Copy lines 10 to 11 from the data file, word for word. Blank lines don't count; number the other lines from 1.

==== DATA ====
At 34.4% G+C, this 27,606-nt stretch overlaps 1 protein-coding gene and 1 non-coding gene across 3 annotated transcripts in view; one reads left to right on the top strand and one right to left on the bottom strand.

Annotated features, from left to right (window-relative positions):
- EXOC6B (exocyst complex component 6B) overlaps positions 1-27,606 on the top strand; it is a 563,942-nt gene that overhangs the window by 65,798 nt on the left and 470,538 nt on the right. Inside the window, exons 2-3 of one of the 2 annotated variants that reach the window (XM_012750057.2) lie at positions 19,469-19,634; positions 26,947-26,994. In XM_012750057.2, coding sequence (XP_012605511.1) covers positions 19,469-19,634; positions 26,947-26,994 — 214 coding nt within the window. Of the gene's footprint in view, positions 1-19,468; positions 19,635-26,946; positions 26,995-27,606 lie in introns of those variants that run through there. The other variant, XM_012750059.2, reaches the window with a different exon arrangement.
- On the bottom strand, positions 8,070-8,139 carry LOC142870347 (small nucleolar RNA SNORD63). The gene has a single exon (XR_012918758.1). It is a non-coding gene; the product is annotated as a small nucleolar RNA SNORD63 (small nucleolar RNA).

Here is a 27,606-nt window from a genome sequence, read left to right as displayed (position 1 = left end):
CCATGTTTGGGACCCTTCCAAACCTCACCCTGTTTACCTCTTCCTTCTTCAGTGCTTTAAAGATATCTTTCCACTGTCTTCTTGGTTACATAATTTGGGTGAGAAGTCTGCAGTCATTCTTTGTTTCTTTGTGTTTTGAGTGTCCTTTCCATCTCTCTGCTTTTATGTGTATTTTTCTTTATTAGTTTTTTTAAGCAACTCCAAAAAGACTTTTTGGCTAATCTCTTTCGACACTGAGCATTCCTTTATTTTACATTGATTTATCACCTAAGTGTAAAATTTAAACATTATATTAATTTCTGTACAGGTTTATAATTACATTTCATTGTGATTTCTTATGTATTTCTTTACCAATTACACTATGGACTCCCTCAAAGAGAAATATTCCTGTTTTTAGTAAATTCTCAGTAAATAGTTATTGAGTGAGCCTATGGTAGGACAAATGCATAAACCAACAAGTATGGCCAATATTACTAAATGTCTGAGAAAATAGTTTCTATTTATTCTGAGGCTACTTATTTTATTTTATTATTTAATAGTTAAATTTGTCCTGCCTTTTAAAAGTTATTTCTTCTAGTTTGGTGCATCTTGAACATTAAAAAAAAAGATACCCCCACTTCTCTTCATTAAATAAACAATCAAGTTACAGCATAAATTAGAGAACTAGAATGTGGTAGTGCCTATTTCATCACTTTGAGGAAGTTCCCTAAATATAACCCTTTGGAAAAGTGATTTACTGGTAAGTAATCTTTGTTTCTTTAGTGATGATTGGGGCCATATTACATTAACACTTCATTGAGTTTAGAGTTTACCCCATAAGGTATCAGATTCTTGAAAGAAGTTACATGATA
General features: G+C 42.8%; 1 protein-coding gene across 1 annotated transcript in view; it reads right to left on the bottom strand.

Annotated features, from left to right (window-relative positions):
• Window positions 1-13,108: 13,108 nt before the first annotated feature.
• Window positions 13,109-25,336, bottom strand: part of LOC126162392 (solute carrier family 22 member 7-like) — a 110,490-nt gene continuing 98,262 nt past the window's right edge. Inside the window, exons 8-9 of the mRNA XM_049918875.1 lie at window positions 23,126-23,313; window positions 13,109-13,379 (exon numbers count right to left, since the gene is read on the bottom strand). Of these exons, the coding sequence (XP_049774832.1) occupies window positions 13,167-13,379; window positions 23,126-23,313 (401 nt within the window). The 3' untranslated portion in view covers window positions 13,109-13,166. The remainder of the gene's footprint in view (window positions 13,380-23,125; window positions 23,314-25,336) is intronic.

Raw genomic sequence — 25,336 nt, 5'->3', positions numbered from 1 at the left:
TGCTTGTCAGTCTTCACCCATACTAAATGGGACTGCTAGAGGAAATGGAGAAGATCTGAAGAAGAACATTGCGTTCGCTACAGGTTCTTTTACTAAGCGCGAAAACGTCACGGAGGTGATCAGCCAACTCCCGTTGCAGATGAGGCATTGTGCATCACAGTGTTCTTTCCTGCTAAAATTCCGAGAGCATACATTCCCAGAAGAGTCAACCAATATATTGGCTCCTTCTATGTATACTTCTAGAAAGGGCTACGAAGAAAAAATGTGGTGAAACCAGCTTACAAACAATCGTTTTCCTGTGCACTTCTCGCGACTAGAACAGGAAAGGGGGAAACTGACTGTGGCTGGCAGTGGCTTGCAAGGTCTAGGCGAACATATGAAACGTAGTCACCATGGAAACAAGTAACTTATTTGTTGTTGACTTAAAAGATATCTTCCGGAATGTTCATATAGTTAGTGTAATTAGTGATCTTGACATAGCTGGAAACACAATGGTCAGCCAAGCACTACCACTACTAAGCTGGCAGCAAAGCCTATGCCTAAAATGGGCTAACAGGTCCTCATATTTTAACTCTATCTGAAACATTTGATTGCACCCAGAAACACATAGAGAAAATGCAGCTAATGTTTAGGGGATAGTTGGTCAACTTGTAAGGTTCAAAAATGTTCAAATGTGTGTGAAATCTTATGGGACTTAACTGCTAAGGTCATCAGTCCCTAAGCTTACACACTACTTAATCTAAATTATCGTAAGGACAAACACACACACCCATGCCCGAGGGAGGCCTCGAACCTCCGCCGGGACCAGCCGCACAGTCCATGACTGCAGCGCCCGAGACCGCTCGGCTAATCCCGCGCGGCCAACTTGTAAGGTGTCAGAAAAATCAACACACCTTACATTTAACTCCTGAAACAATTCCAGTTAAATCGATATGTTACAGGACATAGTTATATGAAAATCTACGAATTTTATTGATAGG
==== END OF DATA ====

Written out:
• Window positions 13,109-25,336, bottom strand: part of LOC126162392 (solute carrier family 22 member 7-like) — a 110,490-nt gene continuing 98,262 nt past the window's right edge. Inside the window, exons 8-9 of the mRNA XM_049918875.1 lie at window positions 23,126-23,313; window positions 13,109-13,379 (exon numbers count right to left, since the gene is read on the bottom strand). Of these exons, the coding sequence (XP_049774832.1) occupies window positions 13,167-13,379; window positions 23,126-23,313 (401 nt within the window). The 3' untranslated portion in view covers window positions 13,109-13,166. The remainder of the gene's footprint in view (window positions 13,380-23,125; window positions 23,314-25,336) is intronic.

Raw genomic sequence — 25,336 nt, 5'->3', positions numbered from 1 at the left: